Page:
Quoting lga1965:

 


Quoting LucyMom08:

It seems like there is some information missing from this article...

 I agree.


Here's what I wonder: Did the neighbors know something that only a neighbor who has the opportunity to observe could know? Can this homeschooling Mom prove she actually knows how to home school? Is there something we don't know?


I agree that it is everyone's choice to home school. BUT are these children being educated or merely protected from others and sheilded from the variety of viewpoints that are introduced in Public Schools?


 And, are parents really so thoroughly trained and educated that they really CAN decide what is best for their children and ignore those in the Education Systems and their advice? My worry is that a Mom with barely a high school education will ,on the basis of her own bias against schools, decide she knows more than Educators and keep her kids home, theoretically,but not actually,  "home schooling" them.


 

 


MaySheWillStay
by on Jan. 22, 2013 at 5:10 PM

They actually want you to sign a statement of faith!? I had no idea they were that loony. And I thought they were loony to begin with.

Didn't know they were specifically anti-unschool either, I just thought they were pro-package curriculum, and pro-religious curriculums in general. We're unschool-ish as well.

Quoting LindaClement:

I'm with you.

I was never welcome to join HSLDA --partly because we unschool, which they oppose, but primarily because I would never sign the statement of faith.

I don't know if that's changed, but they are often grinding their axe on school-at-home requirements I disagree with, so I stopped caring about joining...

Quoting MaySheWillStay:

I'm wondering if there's not more to the story.

The HSLDA isn't exactly known for reporting the unbiased truth. This whole article reads like an advertisement for their legal services, with a healthy dose of "OMG HOMESCHOOLERS ARE PERSECUTED! PARENTAL RIGHTS UNDERMINED! PANIC!!!!" paranoia as well.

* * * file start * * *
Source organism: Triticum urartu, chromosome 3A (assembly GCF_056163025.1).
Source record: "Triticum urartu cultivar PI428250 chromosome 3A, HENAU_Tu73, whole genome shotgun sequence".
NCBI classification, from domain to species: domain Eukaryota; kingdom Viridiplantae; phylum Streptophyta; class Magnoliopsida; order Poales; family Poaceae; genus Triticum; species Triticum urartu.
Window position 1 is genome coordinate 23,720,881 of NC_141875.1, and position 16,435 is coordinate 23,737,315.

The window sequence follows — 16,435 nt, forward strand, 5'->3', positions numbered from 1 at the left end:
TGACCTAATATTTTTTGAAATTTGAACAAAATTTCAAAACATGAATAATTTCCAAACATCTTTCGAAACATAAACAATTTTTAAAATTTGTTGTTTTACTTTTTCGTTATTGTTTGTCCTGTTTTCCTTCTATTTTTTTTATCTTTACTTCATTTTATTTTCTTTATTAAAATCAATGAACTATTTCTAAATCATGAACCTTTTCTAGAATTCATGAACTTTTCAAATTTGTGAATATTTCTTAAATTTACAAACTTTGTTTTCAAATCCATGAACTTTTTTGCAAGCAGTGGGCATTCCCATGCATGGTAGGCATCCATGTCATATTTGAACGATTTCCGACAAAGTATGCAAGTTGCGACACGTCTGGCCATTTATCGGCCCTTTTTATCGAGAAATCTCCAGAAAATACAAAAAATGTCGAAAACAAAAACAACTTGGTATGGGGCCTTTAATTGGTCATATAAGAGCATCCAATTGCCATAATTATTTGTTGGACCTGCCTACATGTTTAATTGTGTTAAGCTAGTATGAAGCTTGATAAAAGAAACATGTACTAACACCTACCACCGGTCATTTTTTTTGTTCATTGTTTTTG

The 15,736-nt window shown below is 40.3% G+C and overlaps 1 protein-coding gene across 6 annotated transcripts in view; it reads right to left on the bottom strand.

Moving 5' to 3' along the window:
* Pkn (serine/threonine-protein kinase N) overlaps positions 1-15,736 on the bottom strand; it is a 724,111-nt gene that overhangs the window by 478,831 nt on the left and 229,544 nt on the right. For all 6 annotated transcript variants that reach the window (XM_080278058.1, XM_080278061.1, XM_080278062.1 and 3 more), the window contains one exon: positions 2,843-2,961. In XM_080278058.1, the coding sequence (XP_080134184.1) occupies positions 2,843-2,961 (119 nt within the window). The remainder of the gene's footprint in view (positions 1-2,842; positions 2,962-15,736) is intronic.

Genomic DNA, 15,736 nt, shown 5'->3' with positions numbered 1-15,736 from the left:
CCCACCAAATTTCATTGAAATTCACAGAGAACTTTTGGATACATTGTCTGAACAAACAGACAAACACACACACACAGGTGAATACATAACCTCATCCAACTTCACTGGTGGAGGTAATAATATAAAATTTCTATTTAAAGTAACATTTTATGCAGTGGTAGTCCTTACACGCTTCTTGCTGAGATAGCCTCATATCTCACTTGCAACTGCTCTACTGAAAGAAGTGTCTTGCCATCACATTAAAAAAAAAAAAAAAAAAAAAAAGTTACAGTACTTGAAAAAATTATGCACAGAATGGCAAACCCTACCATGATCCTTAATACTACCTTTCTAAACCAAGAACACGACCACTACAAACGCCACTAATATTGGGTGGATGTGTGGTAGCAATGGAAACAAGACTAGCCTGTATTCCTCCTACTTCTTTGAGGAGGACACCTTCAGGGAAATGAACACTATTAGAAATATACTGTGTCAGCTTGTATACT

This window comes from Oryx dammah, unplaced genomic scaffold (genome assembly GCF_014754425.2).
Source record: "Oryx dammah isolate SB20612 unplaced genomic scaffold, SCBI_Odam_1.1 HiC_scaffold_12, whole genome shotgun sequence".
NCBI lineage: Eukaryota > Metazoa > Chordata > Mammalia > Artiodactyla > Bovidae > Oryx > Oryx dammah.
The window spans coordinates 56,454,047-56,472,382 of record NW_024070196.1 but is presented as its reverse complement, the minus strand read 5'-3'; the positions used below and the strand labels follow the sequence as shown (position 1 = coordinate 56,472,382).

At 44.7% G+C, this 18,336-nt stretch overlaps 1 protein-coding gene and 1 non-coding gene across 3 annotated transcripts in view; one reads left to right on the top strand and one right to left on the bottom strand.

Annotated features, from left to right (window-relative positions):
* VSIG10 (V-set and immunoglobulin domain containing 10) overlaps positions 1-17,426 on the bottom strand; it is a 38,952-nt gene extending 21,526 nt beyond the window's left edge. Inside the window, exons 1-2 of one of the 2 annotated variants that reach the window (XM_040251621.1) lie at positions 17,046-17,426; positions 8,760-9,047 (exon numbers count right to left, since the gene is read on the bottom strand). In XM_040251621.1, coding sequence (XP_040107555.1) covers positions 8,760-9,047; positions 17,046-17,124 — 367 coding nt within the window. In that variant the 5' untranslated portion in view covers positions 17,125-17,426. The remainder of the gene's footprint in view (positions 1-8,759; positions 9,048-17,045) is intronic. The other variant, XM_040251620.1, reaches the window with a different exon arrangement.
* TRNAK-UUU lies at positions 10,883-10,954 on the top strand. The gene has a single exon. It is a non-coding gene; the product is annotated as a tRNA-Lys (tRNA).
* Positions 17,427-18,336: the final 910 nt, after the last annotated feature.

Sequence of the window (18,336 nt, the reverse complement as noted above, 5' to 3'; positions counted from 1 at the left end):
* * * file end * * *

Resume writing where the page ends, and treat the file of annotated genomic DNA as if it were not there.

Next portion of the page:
I lived in Colorado for 4 years, it's a very homeschool and even unschool friendly state. Certainly one overzealous social worker can screw up, but if it's gotten through the ranks of the system and into the courts, something else is going on there. One overzealous social worker cannot push a case all the way through to the courts without others checking them, assessing the case, and agreeing that intervention is necessary.

You can fail at one level of the system, even multiple levels, but as much as disdain as I have for it, failure at every single level of the system resulting in pure, unadulterated persecution of a completely innocent person with no questionable issues in regards to her children's education, safety or care, is not something I find particularly plausible.


*I homeschool, by the way, so this is not from someone who is pro-public or anti-homeschooler in any way. I'm just trying to view it with a skeptical eye, as I believe everyone should when reading things published and spun by the HSLDA.



LindaClement
by Thatwoman on Jan. 22, 2013 at 5:16 PM

Admittedly it was a long time ago -- my kids are 23 and 21 now. I haven't looked into it beyond the first glance, but it was true then.

Quoting MaySheWillStay:

They actually want you to sign a statement of faith!? I had no idea they were that loony. And I thought they were loony to begin with.

Didn't know they were specifically anti-unschool either, I just thought they were pro-package curriculum, and pro-religious curriculums in general. We're unschool-ish as well.

Quoting LindaClement:

I'm with you.

I was never welcome to join HSLDA --partly because we unschool, which they oppose, but primarily because I would never sign the statement of faith.

I don't know if that's changed, but they are often grinding their axe on school-at-home requirements I disagree with, so I stopped caring about joining...

Quoting MaySheWillStay:

I'm wondering if there's not more to the story.

The HSLDA isn't exactly known for reporting the unbiased truth. This whole article reads like an advertisement for their legal services, with a healthy dose of "OMG HOMESCHOOLERS ARE PERSECUTED! PARENTAL RIGHTS UNDERMINED! PANIC!!!!" paranoia as well.

I lived in Colorado for 4 years, it's a very homeschool and even unschool friendly state. Certainly one overzealous social worker can screw up, but if it's gotten through the ranks of the system and into the courts, something else is going on there. One overzealous social worker cannot push a case all the way through to the courts without others checking them, assessing the case, and agreeing that intervention is necessary.

You can fail at one level of the system, even multiple levels, but as much as disdain as I have for it, failure at every single level of the system resulting in pure, unadulterated persecution of a completely innocent person with no questionable issues in regards to her children's education, safety or care, is not something I find particularly plausible.


*I homeschool, by the way, so this is not from someone who is pro-public or anti-homeschooler in any way. I'm just trying to view it with a skeptical eye, as I believe everyone should when reading things published and spun by the HSLDA.